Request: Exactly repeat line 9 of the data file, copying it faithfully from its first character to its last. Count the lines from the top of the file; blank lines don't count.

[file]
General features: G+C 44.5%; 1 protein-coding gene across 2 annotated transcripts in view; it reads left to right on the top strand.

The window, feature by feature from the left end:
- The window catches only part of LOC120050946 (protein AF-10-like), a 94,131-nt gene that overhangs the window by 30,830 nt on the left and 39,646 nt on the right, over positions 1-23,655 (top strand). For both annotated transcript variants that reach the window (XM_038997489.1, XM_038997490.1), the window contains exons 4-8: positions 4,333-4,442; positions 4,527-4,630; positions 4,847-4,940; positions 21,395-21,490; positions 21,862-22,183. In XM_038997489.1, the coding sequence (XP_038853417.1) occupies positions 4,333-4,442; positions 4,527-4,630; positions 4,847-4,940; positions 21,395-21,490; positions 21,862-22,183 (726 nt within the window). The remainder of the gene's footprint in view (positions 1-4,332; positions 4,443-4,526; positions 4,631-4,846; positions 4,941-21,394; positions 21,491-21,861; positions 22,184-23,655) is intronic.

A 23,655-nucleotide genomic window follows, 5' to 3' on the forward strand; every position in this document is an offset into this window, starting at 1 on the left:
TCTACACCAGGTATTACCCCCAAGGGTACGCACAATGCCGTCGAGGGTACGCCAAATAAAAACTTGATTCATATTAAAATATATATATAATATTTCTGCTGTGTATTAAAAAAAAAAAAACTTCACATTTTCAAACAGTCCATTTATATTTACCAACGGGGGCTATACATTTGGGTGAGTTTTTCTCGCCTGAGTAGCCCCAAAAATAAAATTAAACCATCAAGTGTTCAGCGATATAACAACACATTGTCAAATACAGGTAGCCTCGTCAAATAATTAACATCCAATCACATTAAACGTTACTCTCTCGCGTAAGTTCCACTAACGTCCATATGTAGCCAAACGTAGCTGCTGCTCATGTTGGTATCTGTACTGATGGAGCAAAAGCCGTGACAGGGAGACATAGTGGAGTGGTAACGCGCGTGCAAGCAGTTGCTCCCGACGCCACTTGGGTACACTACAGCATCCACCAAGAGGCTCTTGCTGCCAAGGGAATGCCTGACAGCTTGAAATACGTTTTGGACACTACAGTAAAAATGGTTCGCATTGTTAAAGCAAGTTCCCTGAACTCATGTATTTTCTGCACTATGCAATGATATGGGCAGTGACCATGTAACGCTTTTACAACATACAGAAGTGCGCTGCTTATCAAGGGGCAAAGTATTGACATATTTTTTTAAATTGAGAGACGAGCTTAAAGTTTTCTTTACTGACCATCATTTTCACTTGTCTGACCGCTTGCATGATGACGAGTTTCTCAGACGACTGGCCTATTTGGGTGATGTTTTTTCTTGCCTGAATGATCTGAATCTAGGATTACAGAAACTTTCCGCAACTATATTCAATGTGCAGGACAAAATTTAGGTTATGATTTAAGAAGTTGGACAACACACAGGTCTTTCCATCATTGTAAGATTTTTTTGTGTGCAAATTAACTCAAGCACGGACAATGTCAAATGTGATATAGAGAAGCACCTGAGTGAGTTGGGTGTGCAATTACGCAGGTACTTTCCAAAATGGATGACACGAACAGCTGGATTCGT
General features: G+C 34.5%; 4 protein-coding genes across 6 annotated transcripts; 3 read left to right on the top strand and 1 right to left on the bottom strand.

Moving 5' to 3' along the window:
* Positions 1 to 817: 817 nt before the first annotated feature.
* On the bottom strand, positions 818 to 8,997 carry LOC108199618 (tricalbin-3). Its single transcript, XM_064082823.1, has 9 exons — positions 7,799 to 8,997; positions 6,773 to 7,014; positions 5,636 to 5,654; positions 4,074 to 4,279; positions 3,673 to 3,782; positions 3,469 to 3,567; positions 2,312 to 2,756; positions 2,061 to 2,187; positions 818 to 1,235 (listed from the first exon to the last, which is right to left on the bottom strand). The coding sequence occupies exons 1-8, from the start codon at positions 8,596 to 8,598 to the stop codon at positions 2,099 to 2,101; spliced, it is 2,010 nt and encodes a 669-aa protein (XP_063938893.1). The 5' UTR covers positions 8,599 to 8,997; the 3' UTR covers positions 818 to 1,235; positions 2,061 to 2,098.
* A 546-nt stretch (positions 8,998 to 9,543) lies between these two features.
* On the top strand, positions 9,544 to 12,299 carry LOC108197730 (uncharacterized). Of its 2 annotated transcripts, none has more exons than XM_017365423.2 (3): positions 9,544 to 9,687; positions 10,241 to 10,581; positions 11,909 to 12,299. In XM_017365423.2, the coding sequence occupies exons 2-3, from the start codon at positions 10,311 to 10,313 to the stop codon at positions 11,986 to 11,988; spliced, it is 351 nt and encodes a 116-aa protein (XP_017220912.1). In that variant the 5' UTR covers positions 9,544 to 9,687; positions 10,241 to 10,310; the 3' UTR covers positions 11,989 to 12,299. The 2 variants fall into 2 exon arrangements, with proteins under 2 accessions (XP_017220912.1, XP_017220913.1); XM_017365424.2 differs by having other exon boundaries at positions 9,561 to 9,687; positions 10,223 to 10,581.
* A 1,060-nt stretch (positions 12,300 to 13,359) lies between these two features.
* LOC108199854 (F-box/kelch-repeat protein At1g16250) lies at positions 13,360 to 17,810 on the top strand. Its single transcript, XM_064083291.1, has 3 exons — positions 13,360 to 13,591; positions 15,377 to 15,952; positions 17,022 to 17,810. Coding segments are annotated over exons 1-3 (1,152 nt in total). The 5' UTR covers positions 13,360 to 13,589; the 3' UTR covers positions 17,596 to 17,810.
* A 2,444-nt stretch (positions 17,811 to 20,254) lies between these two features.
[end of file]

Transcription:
* On the bottom strand, positions 818 to 8,997 carry LOC108199618 (tricalbin-3). Its single transcript, XM_064082823.1, has 9 exons — positions 7,799 to 8,997; positions 6,773 to 7,014; positions 5,636 to 5,654; positions 4,074 to 4,279; positions 3,673 to 3,782; positions 3,469 to 3,567; positions 2,312 to 2,756; positions 2,061 to 2,187; positions 818 to 1,235 (listed from the first exon to the last, which is right to left on the bottom strand). The coding sequence occupies exons 1-8, from the start codon at positions 8,596 to 8,598 to the stop codon at positions 2,099 to 2,101; spliced, it is 2,010 nt and encodes a 669-aa protein (XP_063938893.1). The 5' UTR covers positions 8,599 to 8,997; the 3' UTR covers positions 818 to 1,235; positions 2,061 to 2,098.